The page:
history trail in the spawned window. In short, I think _blank is evil,
        but specifically named targets can be quite useful.

        Finally, you could also use some sort of hover-based pop-up for certain
        kinds of content, but that can lead to all sorts of browser, platform,
        and accessibility issues. For example, hover-based pop-ups are not so
        great on mobile phones, and they're really bad if your users rely on
        screen reading add-ons.

        Scott

        On 3/27/2011 1:01 AM, loro wrote:
        > Ray wrote:
        > >Can SSI and a modification of the script at
        > >http://fdp.berger-odenthal.de/base/fix-menue.js keep the nav bar in view
        > >when the user scrolls down the page?
        >
        > Includes don't do anything more than glue the content of files
        > together before the page is served, like a server-side Find &
        > Replace, you could say, only it isn't permanent, the physical files
        > aren't changed.
        >
        > I think you are looking for 'position: fixed' (that isn't supported
        > by older versions of IE, but there are workarounds).
        > http://www.w3.org/TR/CSS2/visuren.html#propdef-position
        >
        > Lotta
        >
        >
      • loro
        ... Ah, but only if that s what you want. What if the user actually likes to open new windows and what if he also likes to save windows with pages he might
        Message 3 of 29 , Mar 27, 2011
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          Scott wrote:
          >All this said, I think it's much, much better to use a specifically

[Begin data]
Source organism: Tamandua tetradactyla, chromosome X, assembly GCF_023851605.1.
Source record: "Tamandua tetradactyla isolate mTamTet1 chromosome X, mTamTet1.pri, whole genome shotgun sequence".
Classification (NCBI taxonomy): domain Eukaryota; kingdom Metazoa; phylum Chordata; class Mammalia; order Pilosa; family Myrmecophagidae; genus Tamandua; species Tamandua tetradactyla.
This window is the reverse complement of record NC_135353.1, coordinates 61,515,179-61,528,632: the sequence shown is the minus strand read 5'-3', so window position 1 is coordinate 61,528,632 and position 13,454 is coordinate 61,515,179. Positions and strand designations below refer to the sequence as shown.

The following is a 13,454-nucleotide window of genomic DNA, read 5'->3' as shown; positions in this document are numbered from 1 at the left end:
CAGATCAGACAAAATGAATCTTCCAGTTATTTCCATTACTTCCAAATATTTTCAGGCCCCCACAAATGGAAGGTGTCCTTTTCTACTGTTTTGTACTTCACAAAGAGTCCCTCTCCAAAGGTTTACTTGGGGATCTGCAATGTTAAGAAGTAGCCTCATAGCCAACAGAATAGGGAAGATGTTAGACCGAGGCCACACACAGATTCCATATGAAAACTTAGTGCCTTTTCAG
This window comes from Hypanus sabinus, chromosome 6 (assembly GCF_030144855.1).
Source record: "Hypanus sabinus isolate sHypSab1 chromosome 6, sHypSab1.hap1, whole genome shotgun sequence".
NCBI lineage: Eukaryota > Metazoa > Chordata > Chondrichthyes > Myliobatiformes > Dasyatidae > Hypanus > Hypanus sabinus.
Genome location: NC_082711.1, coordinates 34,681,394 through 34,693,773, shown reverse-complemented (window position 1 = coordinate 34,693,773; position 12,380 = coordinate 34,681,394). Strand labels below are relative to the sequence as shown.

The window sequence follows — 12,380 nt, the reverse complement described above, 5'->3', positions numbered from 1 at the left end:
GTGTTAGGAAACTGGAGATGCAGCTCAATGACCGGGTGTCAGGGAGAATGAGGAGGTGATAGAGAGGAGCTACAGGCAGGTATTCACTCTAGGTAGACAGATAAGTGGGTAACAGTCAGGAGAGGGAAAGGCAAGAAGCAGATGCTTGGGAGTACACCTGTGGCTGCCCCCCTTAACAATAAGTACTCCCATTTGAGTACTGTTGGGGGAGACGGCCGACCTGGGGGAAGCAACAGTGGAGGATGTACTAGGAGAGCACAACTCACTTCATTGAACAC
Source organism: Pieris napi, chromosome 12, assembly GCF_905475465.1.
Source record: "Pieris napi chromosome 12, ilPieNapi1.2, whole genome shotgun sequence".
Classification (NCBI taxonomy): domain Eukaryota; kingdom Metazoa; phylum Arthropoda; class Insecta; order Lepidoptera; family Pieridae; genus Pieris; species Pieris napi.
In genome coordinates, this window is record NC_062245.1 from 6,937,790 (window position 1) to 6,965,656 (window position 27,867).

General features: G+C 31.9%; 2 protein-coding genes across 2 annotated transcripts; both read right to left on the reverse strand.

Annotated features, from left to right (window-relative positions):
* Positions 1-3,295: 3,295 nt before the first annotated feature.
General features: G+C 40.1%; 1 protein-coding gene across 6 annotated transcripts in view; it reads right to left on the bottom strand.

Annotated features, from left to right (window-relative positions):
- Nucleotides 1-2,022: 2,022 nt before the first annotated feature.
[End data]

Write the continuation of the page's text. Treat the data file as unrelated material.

>named target window rather than _blank, so you're at least not rudely
          >spawning a gazillion windows, and it also becomes possible to create a
          >history trail in the spawned window. In short, I think _blank is evil,
          >but specifically named targets can be quite useful.

          Ah, but only if that's what you want. What if the user actually likes
          to open new windows and what if he also likes to save windows with
          pages he might want to peruse later, so he minimizes them or lets
          them lose focus while he goes through the rest of the links (I do
          this a lot myself). When he wants to read that interesting page, lo
          and behold, it has been replaced with a totally different page. Boo-hoo.

          That's what it boils down to. No one knows what anyone else wants or
          prefers in a given situation. So keep the options open.

          I'm not adamant about this. There are situations when I think a
          little JS window fits in and doesn't harm anything, but for navigation - nuh.

          Lotta
        • Axel Berger
          ... Yes absolutely. I know I tend to be of the black and white school with no exceptions, but when used sensibly pop-ups and new windows do have their place.
          Message 4 of 29 , Mar 27, 2011
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            Scott Fordin wrote:
            > There are times, however, when it's appropriate to spawn new windows

            Yes absolutely. I know I tend to be of the black and white school with
            no exceptions, but when used sensibly pop-ups and new windows do have